Conventional pump-probe experiments are very powerful to time-resolve ultrafast spin dynamics in ferromagnetic metals. Recently, a question is raised how the spin and polarization changes differ from those induced by a single pump. Here, we show that the difference is not intrinsic and depends on the laser pulses themselves. If the laser pulse duration is as short as ten femtoseconds, the difference in polarization is very small, at least within the single-particle approximation. However, if the laser pulses are long, the difference becomes much more pronounced, and it also depends on the time delay between the pump and probe. This difference directly results from the fact that the same laser frequencies are used for both pump and probe pulses and the same portion of electronic states are excited. If pump and probe pulses are detuned slightly away from each other, the difference in the polarization disappears. Different from the polarization, the spin moment change is almost immune to different excitation conditions whether it is from one pump pulse or two pulses (pump and probe). This finding finally clarifies the effect of the number of laser pulses on polarization and spin moment changes in femtosecond magnetism. © 2012 American Physical Society.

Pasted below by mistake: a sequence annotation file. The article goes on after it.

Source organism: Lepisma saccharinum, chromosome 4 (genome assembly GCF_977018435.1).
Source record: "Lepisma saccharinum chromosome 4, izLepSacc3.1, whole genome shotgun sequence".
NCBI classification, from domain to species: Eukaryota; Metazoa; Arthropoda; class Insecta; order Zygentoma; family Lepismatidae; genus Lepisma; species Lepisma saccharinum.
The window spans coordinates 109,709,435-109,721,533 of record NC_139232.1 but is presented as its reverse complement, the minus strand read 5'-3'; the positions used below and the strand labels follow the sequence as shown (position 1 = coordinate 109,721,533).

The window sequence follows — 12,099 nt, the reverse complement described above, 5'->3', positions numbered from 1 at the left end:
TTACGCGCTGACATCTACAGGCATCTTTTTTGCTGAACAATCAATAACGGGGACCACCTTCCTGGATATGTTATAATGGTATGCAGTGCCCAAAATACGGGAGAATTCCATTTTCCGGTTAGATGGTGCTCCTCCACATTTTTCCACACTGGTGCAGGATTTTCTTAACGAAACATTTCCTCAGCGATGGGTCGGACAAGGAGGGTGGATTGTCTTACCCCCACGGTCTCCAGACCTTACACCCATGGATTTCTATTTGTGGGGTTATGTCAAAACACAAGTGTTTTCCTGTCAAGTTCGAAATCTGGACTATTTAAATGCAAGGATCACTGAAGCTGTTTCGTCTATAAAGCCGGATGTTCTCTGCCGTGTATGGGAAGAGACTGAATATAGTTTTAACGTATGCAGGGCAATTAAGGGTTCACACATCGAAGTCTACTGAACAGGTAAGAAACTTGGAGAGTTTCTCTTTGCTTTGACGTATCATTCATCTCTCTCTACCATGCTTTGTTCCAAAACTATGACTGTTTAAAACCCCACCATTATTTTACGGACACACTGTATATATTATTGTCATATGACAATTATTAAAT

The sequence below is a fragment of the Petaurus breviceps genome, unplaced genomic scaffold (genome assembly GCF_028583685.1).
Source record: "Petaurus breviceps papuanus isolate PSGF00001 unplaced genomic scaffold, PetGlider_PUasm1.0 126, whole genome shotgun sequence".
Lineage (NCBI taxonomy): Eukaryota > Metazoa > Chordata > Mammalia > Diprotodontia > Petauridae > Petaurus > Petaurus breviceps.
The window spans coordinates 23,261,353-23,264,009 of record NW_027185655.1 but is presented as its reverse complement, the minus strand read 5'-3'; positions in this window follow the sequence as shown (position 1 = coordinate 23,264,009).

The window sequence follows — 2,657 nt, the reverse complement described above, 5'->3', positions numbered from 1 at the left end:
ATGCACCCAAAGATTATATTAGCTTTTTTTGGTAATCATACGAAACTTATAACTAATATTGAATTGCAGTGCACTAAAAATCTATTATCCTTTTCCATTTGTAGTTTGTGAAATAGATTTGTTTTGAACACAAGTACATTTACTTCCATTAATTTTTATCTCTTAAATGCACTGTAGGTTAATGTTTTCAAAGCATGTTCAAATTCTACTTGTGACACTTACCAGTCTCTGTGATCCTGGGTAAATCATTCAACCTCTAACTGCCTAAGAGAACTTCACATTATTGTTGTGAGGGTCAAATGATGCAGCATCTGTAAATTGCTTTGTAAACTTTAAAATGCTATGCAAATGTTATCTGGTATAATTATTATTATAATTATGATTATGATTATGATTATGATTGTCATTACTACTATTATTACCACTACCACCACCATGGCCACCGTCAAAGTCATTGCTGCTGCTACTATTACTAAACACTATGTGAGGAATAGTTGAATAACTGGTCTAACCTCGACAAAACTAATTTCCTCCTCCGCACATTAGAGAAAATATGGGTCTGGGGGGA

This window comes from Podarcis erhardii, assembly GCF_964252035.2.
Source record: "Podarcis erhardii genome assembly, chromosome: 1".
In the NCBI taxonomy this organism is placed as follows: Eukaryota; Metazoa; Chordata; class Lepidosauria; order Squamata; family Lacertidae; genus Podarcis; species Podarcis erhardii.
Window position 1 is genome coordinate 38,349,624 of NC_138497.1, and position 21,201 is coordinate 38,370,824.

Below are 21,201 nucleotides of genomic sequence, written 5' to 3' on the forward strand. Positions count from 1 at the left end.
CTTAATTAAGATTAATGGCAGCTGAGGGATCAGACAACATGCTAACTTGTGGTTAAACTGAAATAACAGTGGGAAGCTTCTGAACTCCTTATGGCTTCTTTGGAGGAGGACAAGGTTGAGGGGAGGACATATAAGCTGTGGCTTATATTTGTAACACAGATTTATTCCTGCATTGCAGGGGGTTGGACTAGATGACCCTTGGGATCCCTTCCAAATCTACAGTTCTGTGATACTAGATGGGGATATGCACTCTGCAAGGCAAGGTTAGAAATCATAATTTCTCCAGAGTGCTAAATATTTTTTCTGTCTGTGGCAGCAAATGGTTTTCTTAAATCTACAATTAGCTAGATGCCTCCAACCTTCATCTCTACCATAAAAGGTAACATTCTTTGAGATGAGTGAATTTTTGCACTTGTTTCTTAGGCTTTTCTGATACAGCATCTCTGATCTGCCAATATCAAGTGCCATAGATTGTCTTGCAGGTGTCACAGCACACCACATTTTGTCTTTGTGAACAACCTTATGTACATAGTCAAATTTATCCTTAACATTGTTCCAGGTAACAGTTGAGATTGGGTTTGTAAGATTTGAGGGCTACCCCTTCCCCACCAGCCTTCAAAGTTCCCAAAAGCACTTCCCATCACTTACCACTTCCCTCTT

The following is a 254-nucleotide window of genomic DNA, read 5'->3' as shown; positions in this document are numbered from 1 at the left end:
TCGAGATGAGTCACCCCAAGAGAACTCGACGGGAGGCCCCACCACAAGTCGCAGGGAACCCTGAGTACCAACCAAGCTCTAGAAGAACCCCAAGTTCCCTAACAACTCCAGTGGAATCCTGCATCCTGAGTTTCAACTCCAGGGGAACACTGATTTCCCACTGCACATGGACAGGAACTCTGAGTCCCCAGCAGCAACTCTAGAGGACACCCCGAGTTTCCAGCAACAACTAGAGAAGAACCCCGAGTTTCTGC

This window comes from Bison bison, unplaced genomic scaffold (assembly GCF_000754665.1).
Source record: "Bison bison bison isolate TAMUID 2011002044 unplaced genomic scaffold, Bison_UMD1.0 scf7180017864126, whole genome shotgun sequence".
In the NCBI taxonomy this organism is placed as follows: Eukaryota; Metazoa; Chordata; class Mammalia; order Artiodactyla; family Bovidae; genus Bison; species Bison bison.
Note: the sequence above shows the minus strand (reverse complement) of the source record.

Carr J.M.,Indiana State University
Proceedings. Biological sciences / The Royal Society | Year: 2013

Many birds use regulated drops in night-time body temperature (Tb) to conserve energy critical to winter survival. However, a significant degree of hypothermia may limit a bird's ability to respond to predatory attack. Despite this likely energy-predation trade-off, the behavioural costs of avian hypothermia have yet to be examined. We thus monitored the nocturnal hypothermia of mourning doves (Zenaida macroura) in a laboratory setting in response to food deprivation. Nocturnal flight tests were used to quantify the flight ability of hypothermic doves. Many hypothermic doves (39% of tests) could not fly while carrying a small weight, but could do so after quickly warming up to typical daytime Tb. Doves that were unable to fly during their first test were more hypothermic than those that could fly, with average Tb reductions of 5.3°C and 3.3°C, respectively, but there was no overall indication of a threshold Tb reduction beyond which doves were consistently incapable of flight. These results suggest that energy-saving hypothermia interferes with avian antipredator behaviour via a reduction in flight ability, likely leading to a trade-off between energy-saving hypothermia and the risk of predation.

Liu H.,Old Dominion University | Weng Q.,Indiana State University
Remote Sensing of Environment | Year: 2012